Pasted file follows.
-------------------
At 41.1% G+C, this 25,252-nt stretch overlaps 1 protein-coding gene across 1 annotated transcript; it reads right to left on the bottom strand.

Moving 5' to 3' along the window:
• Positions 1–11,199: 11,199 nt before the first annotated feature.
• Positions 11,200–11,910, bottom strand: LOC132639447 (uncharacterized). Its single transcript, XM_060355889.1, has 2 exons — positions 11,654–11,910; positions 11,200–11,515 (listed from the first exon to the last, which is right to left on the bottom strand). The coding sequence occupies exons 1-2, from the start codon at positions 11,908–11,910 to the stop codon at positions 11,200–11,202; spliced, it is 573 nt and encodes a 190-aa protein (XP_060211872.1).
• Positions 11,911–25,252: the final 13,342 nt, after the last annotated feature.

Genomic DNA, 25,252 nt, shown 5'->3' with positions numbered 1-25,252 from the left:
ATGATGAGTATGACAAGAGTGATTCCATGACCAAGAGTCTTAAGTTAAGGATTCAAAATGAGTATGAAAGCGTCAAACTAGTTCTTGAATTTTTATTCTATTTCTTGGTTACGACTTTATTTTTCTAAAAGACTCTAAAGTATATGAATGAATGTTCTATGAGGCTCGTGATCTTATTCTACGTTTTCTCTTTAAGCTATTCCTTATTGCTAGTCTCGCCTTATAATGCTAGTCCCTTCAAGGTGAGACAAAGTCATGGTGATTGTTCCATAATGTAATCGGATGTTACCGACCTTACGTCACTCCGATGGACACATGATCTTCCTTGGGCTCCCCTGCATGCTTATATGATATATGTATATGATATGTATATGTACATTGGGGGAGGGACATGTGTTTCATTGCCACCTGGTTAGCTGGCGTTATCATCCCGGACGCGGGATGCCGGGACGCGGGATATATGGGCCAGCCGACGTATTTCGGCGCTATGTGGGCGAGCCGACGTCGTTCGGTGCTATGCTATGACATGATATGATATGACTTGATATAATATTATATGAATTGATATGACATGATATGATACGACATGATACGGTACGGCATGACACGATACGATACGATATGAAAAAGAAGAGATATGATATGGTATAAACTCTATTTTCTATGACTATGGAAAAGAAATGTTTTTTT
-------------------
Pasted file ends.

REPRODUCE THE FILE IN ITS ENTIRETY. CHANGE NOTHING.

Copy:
At 41.1% G+C, this 25,252-nt stretch overlaps 1 protein-coding gene across 1 annotated transcript; it reads right to left on the bottom strand.

Moving 5' to 3' along the window:
• Positions 1–11,199: 11,199 nt before the first annotated feature.
• Positions 11,200–11,910, bottom strand: LOC132639447 (uncharacterized). Its single transcript, XM_060355889.1, has 2 exons — positions 11,654–11,910; positions 11,200–11,515 (listed from the first exon to the last, which is right to left on the bottom strand). The coding sequence occupies exons 1-2, from the start codon at positions 11,908–11,910 to the stop codon at positions 11,200–11,202; spliced, it is 573 nt and encodes a 190-aa protein (XP_060211872.1).
• Positions 11,911–25,252: the final 13,342 nt, after the last annotated feature.

Genomic DNA, 25,252 nt, shown 5'->3' with positions numbered 1-25,252 from the left:
ATGATGAGTATGACAAGAGTGATTCCATGACCAAGAGTCTTAAGTTAAGGATTCAAAATGAGTATGAAAGCGTCAAACTAGTTCTTGAATTTTTATTCTATTTCTTGGTTACGACTTTATTTTTCTAAAAGACTCTAAAGTATATGAATGAATGTTCTATGAGGCTCGTGATCTTATTCTACGTTTTCTCTTTAAGCTATTCCTTATTGCTAGTCTCGCCTTATAATGCTAGTCCCTTCAAGGTGAGACAAAGTCATGGTGATTGTTCCATAATGTAATCGGATGTTACCGACCTTACGTCACTCCGATGGACACATGATCTTCCTTGGGCTCCCCTGCATGCTTATATGATATATGTATATGATATGTATATGTACATTGGGGGAGGGACATGTGTTTCATTGCCACCTGGTTAGCTGGCGTTATCATCCCGGACGCGGGATGCCGGGACGCGGGATATATGGGCCAGCCGACGTATTTCGGCGCTATGTGGGCGAGCCGACGTCGTTCGGTGCTATGCTATGACATGATATGATATGACTTGATATAATATTATATGAATTGATATGACATGATATGATACGACATGATACGGTACGGCATGACACGATACGATACGATATGAAAAAGAAGAGATATGATATGGTATAAACTCTATTTTCTATGACTATGGAAAAGAAATGTTTTTTT